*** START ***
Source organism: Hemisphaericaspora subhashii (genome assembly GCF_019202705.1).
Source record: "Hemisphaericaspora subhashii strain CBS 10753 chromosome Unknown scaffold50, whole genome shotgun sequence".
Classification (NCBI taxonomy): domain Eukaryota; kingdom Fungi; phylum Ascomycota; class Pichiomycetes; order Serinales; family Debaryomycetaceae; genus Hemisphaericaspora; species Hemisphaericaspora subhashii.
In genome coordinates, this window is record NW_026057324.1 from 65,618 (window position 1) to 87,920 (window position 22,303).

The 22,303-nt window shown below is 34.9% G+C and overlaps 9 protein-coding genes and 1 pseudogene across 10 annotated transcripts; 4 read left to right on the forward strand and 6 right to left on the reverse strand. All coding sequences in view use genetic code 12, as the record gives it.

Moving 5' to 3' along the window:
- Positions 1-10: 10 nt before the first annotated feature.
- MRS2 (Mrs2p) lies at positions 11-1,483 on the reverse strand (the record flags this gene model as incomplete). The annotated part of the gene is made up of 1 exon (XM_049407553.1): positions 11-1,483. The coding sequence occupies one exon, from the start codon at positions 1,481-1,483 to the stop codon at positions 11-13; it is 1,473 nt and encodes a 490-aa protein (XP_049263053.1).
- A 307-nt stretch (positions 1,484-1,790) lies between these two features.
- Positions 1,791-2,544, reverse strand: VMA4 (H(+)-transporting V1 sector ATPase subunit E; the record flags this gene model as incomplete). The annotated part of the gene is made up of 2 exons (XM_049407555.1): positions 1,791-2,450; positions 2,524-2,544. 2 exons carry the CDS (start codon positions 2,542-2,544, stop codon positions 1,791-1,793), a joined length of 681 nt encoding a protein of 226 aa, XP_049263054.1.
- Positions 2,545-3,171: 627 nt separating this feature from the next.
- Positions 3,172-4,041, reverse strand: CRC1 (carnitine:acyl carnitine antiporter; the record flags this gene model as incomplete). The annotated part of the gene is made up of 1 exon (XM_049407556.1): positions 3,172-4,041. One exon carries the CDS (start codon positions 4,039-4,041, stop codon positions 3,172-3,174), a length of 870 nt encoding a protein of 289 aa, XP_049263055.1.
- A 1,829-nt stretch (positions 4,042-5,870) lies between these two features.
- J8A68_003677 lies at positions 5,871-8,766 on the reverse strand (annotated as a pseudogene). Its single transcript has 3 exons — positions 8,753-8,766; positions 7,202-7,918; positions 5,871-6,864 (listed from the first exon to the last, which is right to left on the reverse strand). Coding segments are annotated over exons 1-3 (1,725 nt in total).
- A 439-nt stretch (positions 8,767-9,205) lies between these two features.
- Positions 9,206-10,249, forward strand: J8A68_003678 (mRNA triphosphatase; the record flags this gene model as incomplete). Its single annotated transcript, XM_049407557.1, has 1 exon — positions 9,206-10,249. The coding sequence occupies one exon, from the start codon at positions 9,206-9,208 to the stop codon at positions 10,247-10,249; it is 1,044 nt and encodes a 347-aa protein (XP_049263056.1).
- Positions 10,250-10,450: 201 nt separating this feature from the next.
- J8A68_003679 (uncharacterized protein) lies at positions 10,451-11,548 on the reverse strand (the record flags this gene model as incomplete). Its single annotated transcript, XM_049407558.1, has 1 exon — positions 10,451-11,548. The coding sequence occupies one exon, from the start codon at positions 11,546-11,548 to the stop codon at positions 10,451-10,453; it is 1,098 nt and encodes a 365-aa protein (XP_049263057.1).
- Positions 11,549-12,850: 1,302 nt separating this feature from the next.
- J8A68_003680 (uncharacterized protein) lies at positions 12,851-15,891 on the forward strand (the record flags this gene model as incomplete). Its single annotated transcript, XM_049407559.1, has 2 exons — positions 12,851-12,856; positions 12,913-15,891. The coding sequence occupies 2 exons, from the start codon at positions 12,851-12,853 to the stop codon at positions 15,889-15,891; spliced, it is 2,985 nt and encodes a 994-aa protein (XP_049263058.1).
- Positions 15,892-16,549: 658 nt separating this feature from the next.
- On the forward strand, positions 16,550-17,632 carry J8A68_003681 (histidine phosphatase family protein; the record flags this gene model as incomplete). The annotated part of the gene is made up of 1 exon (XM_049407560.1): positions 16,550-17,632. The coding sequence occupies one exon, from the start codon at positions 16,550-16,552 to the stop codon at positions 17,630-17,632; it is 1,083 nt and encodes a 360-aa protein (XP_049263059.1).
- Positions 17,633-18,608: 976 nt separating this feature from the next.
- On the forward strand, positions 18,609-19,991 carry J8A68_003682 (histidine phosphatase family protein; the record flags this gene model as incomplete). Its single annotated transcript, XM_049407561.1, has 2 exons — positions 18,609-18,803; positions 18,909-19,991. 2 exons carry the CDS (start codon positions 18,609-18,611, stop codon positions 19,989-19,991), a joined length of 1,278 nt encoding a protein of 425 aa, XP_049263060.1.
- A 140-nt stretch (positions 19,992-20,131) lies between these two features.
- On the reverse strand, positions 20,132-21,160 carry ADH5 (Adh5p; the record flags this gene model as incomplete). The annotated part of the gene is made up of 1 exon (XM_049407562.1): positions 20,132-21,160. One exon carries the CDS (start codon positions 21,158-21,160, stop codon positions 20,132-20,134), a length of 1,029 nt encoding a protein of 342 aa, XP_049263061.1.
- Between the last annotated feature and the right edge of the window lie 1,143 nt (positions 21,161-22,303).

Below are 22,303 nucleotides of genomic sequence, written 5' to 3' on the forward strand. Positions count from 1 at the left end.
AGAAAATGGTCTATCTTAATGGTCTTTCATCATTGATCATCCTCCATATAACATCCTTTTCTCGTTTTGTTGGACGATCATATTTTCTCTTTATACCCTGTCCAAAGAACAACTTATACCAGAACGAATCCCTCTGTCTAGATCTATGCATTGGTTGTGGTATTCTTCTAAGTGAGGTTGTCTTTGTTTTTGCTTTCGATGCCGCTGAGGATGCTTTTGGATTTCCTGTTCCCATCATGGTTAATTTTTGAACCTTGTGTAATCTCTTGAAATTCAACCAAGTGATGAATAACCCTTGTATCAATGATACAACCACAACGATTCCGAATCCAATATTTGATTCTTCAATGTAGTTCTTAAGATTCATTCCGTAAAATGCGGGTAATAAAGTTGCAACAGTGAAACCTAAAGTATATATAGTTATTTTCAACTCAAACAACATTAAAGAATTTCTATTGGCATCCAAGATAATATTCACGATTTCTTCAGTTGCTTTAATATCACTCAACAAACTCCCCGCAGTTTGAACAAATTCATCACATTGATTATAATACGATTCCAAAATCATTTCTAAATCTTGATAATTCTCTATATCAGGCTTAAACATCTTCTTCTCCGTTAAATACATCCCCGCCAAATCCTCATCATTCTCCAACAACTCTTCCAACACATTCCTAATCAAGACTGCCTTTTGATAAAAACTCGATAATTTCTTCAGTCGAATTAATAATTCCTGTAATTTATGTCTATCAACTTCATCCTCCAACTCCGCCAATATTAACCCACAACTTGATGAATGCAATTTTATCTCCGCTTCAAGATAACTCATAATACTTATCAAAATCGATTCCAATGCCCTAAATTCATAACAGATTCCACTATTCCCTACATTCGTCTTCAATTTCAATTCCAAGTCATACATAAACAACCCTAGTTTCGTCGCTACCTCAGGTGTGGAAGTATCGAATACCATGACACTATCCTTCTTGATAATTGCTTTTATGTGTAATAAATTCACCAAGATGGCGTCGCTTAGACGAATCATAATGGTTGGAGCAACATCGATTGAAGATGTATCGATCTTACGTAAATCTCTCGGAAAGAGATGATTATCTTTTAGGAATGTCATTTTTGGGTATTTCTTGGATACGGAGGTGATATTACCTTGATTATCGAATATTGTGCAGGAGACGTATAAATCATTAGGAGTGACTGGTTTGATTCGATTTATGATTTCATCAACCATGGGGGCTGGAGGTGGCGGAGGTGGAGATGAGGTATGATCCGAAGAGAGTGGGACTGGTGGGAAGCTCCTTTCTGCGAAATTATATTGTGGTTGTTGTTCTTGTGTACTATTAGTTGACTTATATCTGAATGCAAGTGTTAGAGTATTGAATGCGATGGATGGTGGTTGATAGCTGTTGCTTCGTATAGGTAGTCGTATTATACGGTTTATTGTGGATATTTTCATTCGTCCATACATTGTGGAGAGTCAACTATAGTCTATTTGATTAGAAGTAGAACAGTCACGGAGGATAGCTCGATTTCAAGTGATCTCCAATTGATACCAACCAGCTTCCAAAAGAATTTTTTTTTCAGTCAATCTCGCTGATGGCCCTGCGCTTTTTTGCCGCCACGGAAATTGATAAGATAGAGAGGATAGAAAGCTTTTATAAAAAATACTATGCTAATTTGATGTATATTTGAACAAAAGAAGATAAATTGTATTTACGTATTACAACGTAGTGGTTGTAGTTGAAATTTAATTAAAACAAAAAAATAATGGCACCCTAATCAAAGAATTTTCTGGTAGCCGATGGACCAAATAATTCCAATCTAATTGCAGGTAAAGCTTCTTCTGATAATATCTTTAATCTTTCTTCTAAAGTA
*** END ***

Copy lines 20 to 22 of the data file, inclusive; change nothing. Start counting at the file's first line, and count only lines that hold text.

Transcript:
- J8A68_003680 (uncharacterized protein) lies at positions 12,851-15,891 on the forward strand (the record flags this gene model as incomplete). Its single annotated transcript, XM_049407559.1, has 2 exons — positions 12,851-12,856; positions 12,913-15,891. The coding sequence occupies 2 exons, from the start codon at positions 12,851-12,853 to the stop codon at positions 15,889-15,891; spliced, it is 2,985 nt and encodes a 994-aa protein (XP_049263058.1).
- Positions 15,892-16,549: 658 nt separating this feature from the next.
- On the forward strand, positions 16,550-17,632 carry J8A68_003681 (histidine phosphatase family protein; the record flags this gene model as incomplete). The annotated part of the gene is made up of 1 exon (XM_049407560.1): positions 16,550-17,632. The coding sequence occupies one exon, from the start codon at positions 16,550-16,552 to the stop codon at positions 17,630-17,632; it is 1,083 nt and encodes a 360-aa protein (XP_049263059.1).